The Celure or Ceilure

At the point division between the Nave and the Chancel of a medieval church building stood the rood screen and on top of that was the devotional tableau from which it took its name, the cross of Christ, the rood.  The rood was the primary image in the medieval church and it was quite common for it to be given what you might term a ‘canopy of honour’.  This could take a number of different forms: the roof structure of the bay above the rood might be richly or profusely painted to differentiate it from the rest; or a small canopy called a ‘Tester’ might be hung from the rafters.  Alternatively the bay above the rood might be panelled out, to create a false ceiling, what is often termed a ‘Celure’ or ‘Ceilure’ and this in turn might be painted.   

Almeley, Herefordshire//

I want to share with you a wonderful example of a Celure from Almeley in Herefordshire.   

Dating from the very end of the fifteenth century, the Almeley Celure is constructed of simple planking that has been nailed to the timbers of the nave roof.   The planking has been painted, rather naively, to give the impression of the underside of a vault, with ribs and bosses and panels decorated with double roses.  It is more or less convincing from the ground, but not when a telephoto lens takes a closeup!   The polychromy has now oxidised and faded to a dark green and orange, but there is no doubt that when originally painted, the Celure would have been rather bright and would have drawn attention to the Rood below it.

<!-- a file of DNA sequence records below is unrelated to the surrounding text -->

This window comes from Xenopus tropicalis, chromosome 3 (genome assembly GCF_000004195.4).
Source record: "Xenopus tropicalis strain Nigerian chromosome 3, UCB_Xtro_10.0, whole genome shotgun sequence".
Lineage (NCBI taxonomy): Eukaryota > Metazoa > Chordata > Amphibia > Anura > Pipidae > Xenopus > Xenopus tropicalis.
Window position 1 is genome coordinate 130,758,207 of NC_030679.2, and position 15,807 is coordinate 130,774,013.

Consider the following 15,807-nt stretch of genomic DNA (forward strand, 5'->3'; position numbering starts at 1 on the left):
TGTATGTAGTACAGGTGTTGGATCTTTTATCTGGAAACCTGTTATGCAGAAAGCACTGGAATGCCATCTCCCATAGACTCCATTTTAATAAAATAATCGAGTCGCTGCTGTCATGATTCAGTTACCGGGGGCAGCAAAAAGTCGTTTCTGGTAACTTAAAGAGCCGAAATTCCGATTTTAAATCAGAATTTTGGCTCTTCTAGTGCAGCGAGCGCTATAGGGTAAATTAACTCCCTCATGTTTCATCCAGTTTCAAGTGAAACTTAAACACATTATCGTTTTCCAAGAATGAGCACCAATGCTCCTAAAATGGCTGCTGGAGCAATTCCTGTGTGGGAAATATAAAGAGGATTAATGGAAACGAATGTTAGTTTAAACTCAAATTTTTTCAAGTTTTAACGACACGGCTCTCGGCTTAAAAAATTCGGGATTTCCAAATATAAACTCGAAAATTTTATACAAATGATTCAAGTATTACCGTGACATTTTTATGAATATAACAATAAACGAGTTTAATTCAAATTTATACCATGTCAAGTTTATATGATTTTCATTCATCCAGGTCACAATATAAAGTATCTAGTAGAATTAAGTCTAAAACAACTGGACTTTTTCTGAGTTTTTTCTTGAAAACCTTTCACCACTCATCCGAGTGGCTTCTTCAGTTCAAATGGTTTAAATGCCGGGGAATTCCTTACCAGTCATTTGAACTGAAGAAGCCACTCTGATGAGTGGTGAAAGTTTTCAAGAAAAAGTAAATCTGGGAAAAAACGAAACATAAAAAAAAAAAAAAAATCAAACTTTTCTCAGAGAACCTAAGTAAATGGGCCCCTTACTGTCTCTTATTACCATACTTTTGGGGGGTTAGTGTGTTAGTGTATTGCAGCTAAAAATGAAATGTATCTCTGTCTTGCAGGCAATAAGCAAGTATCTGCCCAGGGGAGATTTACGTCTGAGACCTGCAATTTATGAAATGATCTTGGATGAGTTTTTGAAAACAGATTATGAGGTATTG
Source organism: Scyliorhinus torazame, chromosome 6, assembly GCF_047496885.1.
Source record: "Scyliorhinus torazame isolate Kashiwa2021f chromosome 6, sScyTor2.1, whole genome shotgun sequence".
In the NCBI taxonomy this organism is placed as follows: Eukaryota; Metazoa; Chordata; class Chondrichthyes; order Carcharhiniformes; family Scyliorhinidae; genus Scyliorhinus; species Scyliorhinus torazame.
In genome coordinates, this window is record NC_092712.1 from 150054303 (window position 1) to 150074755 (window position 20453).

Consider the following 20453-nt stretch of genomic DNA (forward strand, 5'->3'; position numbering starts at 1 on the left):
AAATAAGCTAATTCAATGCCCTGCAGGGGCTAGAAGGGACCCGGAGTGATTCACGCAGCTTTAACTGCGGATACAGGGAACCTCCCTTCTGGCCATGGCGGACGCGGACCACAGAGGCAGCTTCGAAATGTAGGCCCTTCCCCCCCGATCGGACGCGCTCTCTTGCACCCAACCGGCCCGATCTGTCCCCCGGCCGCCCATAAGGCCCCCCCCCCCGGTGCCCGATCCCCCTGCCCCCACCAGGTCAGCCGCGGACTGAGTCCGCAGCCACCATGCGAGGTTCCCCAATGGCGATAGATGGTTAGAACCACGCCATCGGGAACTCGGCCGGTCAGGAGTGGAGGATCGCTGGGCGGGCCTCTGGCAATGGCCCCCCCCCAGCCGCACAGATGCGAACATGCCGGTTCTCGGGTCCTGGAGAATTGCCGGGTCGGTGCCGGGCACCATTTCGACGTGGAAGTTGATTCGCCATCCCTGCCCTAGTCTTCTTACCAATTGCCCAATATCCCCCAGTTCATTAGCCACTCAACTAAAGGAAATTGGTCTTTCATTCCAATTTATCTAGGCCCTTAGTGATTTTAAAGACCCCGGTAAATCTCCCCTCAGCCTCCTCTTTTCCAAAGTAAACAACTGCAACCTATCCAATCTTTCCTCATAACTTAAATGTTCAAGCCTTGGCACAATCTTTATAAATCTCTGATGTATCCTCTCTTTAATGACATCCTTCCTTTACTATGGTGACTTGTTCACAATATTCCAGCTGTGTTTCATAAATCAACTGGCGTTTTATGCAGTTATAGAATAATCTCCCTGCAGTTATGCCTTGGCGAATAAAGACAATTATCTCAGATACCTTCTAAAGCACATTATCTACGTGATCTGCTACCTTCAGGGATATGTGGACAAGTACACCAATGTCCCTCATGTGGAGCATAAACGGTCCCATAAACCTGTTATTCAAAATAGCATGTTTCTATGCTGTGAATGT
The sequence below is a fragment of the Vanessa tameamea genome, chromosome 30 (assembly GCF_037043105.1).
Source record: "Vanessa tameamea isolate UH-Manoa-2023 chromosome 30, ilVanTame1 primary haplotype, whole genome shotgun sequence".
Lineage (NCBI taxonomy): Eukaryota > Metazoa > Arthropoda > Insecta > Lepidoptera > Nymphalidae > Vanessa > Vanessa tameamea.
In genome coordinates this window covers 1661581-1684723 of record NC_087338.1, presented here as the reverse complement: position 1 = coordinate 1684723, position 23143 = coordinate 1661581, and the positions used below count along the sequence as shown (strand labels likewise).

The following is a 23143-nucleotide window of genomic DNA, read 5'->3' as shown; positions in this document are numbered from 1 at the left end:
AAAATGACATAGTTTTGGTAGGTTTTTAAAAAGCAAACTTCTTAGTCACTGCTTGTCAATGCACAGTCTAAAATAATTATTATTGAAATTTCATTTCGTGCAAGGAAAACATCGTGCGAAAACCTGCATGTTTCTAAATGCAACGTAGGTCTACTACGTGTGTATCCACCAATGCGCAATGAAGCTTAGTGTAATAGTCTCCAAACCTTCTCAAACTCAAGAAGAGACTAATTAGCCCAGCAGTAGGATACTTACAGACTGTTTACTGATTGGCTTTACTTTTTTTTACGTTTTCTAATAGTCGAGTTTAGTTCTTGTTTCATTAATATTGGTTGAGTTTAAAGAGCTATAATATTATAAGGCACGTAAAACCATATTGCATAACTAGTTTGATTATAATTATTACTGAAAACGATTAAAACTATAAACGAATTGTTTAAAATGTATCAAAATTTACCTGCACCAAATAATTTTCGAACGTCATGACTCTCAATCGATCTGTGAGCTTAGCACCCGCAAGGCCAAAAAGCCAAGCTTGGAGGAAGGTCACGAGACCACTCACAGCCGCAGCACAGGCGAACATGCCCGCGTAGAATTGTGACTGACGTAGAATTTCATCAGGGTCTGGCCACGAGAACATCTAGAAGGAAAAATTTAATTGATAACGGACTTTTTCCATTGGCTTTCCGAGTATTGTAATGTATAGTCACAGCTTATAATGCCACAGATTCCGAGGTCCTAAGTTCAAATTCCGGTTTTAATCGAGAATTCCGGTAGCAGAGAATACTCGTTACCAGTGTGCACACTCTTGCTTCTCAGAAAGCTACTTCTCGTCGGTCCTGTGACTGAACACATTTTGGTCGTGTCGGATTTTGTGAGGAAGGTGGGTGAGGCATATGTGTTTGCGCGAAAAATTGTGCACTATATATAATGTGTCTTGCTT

Almeley, Herefordshire//

3 thoughts on “The Celure or Ceilure

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  1. Thanks for bringing this to my attention; I shall visit next time I'm in Herefordshire. Meanwhile, in my own Hertfordshire, I can't think of any examples of medieval ceilures, but there's an extremely pretty Victorian version in Braughing: St Paul's Walden also has attractive Victorian ceilings (though not a ceilure) by Bodley and Garner: Best wishes, David


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